Writing Experiment No. 64: The Wrong Envelope

I’m planning for a workshop on plotting I’m leading at the Getting Published Day on Saturday. I went online earlier to read the news, and I saw this photograph of the audience at the Oscars just as it became clear that the wrong envelope had been opened by Warren Beatty and Faye Dunaway when they announced Best Picture. A classic reversal of fortune! Everything was going smoothly, and then it turned out someone had made a very human error. An error with a very human cause, and perhaps with very human effects (let’s see who carries those briefcases next year). But fortunately there are systems in place, so it was an error that was caught and resulted in that moment of truth; it all ended happily ever after, with two production teams acknowledging – celebrating – the victory of one of them on stage.

The moment of truth is captured above by Los Angeles Times photographer Al Sei – read the story about the taking of it here: ‘What is happening???’ Times photographer explains how he captured that viral Oscars moment. Look at those big names we’ve seen on Graham Norton’s sofa. Look at those slack jaws, look at those stars who’ve entertained us so often on the edges of their seats. I don’t think they were acting right then.

This unexpected error certainly injected some drama and thrills. Poor La La Land! But how wonderful for Moonlight! As Anthony Lane said in this charming piece in the New Yorker: ‘it was a disaster for all concerned, but it was also, in its harmless way, super, super everything we need in our lives right now. Peace and blessings’.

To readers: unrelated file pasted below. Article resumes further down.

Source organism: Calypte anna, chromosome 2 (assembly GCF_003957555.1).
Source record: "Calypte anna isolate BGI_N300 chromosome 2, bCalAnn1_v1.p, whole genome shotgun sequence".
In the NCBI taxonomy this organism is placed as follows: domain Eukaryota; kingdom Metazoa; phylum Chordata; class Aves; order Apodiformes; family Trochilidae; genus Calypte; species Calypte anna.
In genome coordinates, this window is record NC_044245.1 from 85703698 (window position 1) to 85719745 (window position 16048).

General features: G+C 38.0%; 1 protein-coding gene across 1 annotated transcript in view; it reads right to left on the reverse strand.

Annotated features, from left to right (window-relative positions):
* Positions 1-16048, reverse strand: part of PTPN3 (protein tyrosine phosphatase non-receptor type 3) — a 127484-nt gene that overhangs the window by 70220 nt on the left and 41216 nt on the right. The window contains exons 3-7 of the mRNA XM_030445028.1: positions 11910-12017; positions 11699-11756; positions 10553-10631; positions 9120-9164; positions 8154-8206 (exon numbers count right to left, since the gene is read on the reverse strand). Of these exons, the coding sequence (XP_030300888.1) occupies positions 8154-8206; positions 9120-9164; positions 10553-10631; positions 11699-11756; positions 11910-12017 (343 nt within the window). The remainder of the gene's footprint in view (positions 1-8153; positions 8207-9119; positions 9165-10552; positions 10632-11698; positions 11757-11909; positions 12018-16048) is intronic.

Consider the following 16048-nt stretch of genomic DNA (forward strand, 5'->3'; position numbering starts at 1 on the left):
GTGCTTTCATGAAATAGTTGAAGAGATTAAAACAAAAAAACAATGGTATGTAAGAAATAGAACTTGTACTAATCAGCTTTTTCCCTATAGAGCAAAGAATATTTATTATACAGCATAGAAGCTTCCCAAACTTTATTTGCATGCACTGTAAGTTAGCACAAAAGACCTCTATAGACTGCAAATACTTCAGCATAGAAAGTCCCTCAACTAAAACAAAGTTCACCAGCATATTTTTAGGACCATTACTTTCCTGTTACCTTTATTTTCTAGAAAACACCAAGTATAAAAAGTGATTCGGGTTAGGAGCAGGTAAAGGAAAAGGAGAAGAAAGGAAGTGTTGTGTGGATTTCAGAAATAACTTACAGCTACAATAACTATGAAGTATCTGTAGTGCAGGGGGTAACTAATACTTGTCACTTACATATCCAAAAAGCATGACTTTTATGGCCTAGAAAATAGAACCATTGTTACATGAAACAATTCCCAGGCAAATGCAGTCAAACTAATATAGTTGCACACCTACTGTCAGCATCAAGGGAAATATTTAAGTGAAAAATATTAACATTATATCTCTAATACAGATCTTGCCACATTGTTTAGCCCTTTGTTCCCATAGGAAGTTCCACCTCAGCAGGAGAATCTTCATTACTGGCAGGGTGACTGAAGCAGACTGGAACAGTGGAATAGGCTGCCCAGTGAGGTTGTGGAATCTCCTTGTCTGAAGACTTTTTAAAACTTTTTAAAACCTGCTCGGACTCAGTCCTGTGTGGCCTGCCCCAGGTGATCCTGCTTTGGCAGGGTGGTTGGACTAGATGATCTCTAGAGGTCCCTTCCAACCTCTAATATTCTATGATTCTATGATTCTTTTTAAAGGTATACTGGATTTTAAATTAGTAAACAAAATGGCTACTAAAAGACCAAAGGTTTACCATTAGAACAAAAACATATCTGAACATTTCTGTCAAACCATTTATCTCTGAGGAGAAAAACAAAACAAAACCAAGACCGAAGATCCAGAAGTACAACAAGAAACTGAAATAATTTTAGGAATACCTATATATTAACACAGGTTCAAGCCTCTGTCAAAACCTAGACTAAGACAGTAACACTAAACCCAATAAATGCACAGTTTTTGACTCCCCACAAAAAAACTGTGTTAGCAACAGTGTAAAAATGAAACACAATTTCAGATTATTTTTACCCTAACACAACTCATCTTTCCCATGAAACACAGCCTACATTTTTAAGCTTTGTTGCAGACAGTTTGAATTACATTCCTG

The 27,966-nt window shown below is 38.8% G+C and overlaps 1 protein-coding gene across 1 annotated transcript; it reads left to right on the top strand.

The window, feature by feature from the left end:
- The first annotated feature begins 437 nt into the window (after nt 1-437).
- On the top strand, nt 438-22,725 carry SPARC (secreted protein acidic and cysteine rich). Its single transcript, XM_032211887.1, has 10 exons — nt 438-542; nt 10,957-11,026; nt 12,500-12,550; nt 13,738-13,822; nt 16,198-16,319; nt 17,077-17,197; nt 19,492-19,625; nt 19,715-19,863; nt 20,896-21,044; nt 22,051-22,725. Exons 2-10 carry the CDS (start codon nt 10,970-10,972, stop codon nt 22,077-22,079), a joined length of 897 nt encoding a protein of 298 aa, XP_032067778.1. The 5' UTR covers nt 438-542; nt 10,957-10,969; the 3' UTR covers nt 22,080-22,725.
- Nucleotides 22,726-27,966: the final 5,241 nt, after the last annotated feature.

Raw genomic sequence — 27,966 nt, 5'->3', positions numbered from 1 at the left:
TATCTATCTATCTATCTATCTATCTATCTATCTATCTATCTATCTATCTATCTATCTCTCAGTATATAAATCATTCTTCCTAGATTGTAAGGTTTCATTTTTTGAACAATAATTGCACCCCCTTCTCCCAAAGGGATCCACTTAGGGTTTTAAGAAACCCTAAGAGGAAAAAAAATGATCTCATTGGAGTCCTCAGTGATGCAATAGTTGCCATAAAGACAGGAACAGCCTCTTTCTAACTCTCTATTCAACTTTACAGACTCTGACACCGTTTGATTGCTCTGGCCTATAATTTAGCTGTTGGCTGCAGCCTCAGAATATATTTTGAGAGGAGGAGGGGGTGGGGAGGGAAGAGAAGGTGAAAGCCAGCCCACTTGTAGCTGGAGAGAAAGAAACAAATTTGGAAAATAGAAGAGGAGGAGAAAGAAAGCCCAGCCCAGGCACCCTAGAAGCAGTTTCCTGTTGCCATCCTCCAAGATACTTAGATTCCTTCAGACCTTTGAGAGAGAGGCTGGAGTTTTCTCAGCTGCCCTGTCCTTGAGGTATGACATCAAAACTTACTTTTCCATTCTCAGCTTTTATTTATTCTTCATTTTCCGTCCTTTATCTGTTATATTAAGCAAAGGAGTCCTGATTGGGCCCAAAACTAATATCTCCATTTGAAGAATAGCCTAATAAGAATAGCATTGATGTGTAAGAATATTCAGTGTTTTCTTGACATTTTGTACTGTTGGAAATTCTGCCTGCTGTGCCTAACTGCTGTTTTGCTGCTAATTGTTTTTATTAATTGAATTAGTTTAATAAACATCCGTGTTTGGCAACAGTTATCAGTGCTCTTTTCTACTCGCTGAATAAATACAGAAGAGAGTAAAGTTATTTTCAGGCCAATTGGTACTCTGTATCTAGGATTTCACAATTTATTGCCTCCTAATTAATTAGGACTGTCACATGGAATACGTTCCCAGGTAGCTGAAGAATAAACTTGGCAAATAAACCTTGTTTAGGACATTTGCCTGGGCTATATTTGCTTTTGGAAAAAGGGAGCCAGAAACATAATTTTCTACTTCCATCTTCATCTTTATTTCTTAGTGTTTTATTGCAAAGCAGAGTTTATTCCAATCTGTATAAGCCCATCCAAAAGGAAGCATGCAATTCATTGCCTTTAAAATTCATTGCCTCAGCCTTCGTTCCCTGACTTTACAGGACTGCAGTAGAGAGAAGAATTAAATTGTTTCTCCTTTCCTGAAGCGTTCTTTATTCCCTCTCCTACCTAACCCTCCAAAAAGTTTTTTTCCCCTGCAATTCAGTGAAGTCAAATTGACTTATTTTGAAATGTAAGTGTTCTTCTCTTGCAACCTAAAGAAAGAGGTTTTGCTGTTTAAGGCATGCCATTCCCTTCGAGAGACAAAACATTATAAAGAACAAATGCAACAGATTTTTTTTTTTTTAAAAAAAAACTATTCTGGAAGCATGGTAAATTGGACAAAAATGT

In reading this story about the wrong envelope, I’m also thinking: what does wrong actually mean? This strikes my imagination perhaps because last week I read another news story about the great, great care that goes into making sure that everything is right and correct in the running of the Oscars. Who knew?! We scoff at contrivances in the melodramatic plots of blockbusters and soaps, but things go wrong all the time in the real world, so why shouldn’t they in fiction? Writers just have to make things feel credible, or at least compelling. (Compelling can probably rush a reader past any lack of credibility. Compelling, and a good voice.)

As a writing experiment: Write a short story called ‘The Wrong Envelope’ in which someone is given a wrong envelope. The story could culminate in this event, or it could begin with this event, or the handing over of the envelope could take place off the page, or before the main action of the storyline begins. The giving of the wrong envelope could result from a human error, or otherwise. A train of events will be triggered: there should be causes, or consequences, or both. There might, or might not, be a moment of truth. And perhaps you can take your readers to the edges of their seats too.

Peace and blessings!

How To Write A Novel: Reviewed